The United States Supreme Court announced today its decision to deny certiorari to several gun-related cases that gun rights advocates had hoped would clarify state restrictions on concealed carry, semi-automatic firearms, and magazine capacity.
The decision is a major blow for the pro-2A movement. Groups like the Second Amendment Foundation had hoped the Court would take one of these cases after it threw out a gun-related case from New York earlier this year. President Trump’s appointment of Neil Gorsuch and Brett Kavanaugh also gave 2A groups reason to hope that the court would break its decade-long silence on Second Amendment issues.
But in its orders published today, the justices left in place restrictions on the right to carry firearms in public in Maryland, Massachusetts and New Jersey. They also declined to review Massachusetts’ ban on “assault weapons” and ammunition magazines, a California handgun control law, and a federal law banning interstate handgun sales.
“Given the fact that the Supreme Court had a cafeteria-style menu of cases from which to choose, there is no excuse why the court at this time chose to ignore the need to rule on any of these cases, and send a message to lower courts that they can no longer thumb their noses at the Heller and McDonald Supreme Court decisions affirming the right to keep and bear arms,” said Alan Gottlieb, founder and executive vice president of the Second Amendment Foundation (SAF).
Justices Clarence Thomas and Neil Gorsuch wrote a dissent disagreeing with the Court’s decision to deny certiorari to a concealed carry case out of New Jersey.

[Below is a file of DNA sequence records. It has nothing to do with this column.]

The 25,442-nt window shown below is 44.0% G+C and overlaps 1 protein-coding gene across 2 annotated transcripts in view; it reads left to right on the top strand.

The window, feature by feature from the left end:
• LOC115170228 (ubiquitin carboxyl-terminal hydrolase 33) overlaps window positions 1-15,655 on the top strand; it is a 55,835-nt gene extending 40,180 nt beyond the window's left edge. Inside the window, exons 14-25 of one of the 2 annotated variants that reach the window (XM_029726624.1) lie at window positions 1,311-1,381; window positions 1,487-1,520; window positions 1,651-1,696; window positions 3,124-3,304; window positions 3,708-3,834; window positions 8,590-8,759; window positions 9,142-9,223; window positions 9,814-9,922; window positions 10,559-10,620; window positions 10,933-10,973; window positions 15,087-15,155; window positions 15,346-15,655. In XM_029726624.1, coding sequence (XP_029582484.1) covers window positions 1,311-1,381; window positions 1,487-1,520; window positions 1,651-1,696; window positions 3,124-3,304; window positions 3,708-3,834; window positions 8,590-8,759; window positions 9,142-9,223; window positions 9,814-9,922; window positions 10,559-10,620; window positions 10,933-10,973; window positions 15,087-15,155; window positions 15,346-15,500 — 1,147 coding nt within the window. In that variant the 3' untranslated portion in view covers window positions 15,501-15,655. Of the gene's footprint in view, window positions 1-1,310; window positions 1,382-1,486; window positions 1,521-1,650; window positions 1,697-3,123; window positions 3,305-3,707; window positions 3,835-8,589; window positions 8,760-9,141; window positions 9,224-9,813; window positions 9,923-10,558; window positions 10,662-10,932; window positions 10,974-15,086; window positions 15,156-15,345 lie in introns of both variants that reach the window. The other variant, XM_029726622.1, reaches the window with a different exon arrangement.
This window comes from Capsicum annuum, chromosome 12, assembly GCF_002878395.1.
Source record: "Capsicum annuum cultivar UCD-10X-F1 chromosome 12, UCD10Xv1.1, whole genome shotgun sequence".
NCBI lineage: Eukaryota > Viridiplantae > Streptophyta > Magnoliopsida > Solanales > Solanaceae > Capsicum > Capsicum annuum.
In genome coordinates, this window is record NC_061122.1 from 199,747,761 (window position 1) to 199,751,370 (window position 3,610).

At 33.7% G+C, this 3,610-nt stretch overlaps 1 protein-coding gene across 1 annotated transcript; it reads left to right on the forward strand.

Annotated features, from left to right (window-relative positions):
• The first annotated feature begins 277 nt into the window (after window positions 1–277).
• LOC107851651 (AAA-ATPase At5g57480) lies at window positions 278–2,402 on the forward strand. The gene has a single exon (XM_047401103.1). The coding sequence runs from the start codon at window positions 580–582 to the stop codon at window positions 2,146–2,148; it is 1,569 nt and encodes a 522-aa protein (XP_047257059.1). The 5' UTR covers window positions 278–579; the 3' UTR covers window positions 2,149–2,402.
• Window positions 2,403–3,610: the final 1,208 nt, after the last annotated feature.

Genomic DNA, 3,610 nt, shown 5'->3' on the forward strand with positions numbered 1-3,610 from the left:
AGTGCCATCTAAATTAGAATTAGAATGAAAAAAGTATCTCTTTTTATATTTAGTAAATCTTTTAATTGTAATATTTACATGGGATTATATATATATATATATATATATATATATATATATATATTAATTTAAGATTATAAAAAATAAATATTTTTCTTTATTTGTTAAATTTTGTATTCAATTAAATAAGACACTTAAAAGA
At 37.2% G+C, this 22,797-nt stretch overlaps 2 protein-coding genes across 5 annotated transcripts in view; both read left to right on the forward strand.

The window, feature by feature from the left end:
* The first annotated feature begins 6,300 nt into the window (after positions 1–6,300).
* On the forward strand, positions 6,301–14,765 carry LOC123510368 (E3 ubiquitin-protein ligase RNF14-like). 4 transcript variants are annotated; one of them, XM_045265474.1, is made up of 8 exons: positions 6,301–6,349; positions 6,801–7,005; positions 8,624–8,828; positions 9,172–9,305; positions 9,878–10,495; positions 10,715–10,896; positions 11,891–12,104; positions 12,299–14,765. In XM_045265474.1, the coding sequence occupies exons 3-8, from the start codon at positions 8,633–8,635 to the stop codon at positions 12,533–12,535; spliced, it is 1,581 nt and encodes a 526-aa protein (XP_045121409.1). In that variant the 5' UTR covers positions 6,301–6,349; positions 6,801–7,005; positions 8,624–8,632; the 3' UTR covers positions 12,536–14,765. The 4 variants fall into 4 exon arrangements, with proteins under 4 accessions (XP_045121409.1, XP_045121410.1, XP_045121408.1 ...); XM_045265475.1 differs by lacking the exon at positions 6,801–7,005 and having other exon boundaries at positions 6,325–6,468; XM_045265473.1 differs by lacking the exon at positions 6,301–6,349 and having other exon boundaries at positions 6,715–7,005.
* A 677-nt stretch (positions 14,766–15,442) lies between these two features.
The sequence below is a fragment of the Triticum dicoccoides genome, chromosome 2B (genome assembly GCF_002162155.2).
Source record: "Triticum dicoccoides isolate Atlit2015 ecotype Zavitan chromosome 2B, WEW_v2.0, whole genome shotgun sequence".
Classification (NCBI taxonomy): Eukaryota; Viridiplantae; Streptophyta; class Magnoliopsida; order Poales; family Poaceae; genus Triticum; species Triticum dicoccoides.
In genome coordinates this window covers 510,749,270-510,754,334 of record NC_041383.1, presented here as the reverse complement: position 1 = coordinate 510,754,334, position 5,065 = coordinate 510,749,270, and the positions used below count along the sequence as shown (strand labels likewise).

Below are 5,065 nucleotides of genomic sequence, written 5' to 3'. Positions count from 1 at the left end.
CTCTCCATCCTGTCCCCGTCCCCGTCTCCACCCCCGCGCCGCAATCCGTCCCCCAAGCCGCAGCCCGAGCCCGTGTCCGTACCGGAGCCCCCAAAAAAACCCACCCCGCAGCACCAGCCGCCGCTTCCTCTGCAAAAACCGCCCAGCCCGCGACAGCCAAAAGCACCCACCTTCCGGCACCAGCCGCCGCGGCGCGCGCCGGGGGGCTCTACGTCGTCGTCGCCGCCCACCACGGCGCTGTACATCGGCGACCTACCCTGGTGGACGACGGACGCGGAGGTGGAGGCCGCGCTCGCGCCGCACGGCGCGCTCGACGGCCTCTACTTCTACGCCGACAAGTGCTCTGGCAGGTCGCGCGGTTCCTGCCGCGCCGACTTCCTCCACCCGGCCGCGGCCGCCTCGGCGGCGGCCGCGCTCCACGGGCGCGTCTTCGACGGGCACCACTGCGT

Thomas, who has been the court’s most vocal critic of its silence on Second Amendment issues, pointed out that the lower courts have “systematically ignored” the Court’s holding in its landmark 2008 case, D.C. v. Heller. That case supposedly solidified the individual right to keep and bear arms, but lower courts have subsequently ignored or reinterpreted the Court’s ruling.
Rather than addressing these discrepancies, “the Court simply looks the other way,” Thomas says.
Thomas argues that the Court would immediately take up a case in which a state required a “good cause” to exercise First Amendment rights or to procure an abortion, as New Jersey does to exercise the right to bear arms.
“In several jurisdictions throughout the country, law-abiding citizens have been barred from exercising the fundamental right to bear arms because they cannot show that they have a ‘justifiable need’ or ‘good reason’ for doing so. One would think that such an onerous burden on a fundamental right would warrant this Court’s review,” Thomas says.
“With what other constitutional right would this Court allow such blatant defiance of its precedent? Whatever one may think about the proper approach to analyzing Second Amendment challenges, it is clearly time for us to resolve this issue” he adds.
The lower courts are split when it comes to many Second Amendment issues. Thomas points out, for example, that the D.C. Circuit Court has struck down “good cause” requirements for concealed carry while the First, Second, Third, and Fourth Circuits have upheld such licensing schemes.
Analysts have wondered for years why the court has refused to step in and settle these disputes. The prevailing theory is that Chief Justice John Roberts has refused to indicate whether he would uphold gun rights in any particular case. Without the assurance of a fifth vote, the four justices on the unofficial “conservative” block are hesitant to take a case and risk a loss.
If, for example, Roberts sided with the progressive block and upheld a state’s “good cause” requirement, there would be no stopping any state from implementing a similar licensing requirement.
“The Supreme Court’s refusal to take a Second Amendment Foundation case falls squarely at the feet of Chief Justice John Roberts,” Gottlieb said. “He owes every gun owner in the United States an explanation about why the high court declined to hear a number of important Second Amendment cases.”
There is still one more case pending cert before the high court that was filed by the SAF. It is known a Rodriguez v. San Jose, a firearms confiscation case out of the State of California.
Stay tuned for updates.